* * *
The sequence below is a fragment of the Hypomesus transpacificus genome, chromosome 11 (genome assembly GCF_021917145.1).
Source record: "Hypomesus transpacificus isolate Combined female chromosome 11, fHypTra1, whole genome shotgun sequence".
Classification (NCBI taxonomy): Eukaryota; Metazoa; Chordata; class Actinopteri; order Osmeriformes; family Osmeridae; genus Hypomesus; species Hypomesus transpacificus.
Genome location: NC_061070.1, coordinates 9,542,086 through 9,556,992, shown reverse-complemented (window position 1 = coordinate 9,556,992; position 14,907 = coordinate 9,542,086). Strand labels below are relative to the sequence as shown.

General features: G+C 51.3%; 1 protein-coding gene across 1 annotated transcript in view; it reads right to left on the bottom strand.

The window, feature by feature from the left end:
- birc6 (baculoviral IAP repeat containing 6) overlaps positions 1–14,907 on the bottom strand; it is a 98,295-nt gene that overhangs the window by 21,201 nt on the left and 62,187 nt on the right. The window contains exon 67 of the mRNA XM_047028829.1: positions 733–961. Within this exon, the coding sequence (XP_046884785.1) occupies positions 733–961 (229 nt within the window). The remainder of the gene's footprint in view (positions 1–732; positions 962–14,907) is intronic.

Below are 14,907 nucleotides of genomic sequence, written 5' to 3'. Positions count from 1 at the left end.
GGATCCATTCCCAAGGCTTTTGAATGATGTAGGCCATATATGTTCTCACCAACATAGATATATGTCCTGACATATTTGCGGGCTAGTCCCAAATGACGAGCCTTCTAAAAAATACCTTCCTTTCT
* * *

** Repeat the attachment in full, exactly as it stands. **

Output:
The sequence below is a fragment of the Hypomesus transpacificus genome, chromosome 11 (genome assembly GCF_021917145.1).
Source record: "Hypomesus transpacificus isolate Combined female chromosome 11, fHypTra1, whole genome shotgun sequence".
Classification (NCBI taxonomy): Eukaryota; Metazoa; Chordata; class Actinopteri; order Osmeriformes; family Osmeridae; genus Hypomesus; species Hypomesus transpacificus.
Genome location: NC_061070.1, coordinates 9,542,086 through 9,556,992, shown reverse-complemented (window position 1 = coordinate 9,556,992; position 14,907 = coordinate 9,542,086). Strand labels below are relative to the sequence as shown.

General features: G+C 51.3%; 1 protein-coding gene across 1 annotated transcript in view; it reads right to left on the bottom strand.

The window, feature by feature from the left end:
- birc6 (baculoviral IAP repeat containing 6) overlaps positions 1–14,907 on the bottom strand; it is a 98,295-nt gene that overhangs the window by 21,201 nt on the left and 62,187 nt on the right. The window contains exon 67 of the mRNA XM_047028829.1: positions 733–961. Within this exon, the coding sequence (XP_046884785.1) occupies positions 733–961 (229 nt within the window). The remainder of the gene's footprint in view (positions 1–732; positions 962–14,907) is intronic.

Below are 14,907 nucleotides of genomic sequence, written 5' to 3'. Positions count from 1 at the left end.
GGATCCATTCCCAAGGCTTTTGAATGATGTAGGCCATATATGTTCTCACCAACATAGATATATGTCCTGACATATTTGCGGGCTAGTCCCAAATGACGAGCCTTCTAAAAAATACCTTCCTTTCT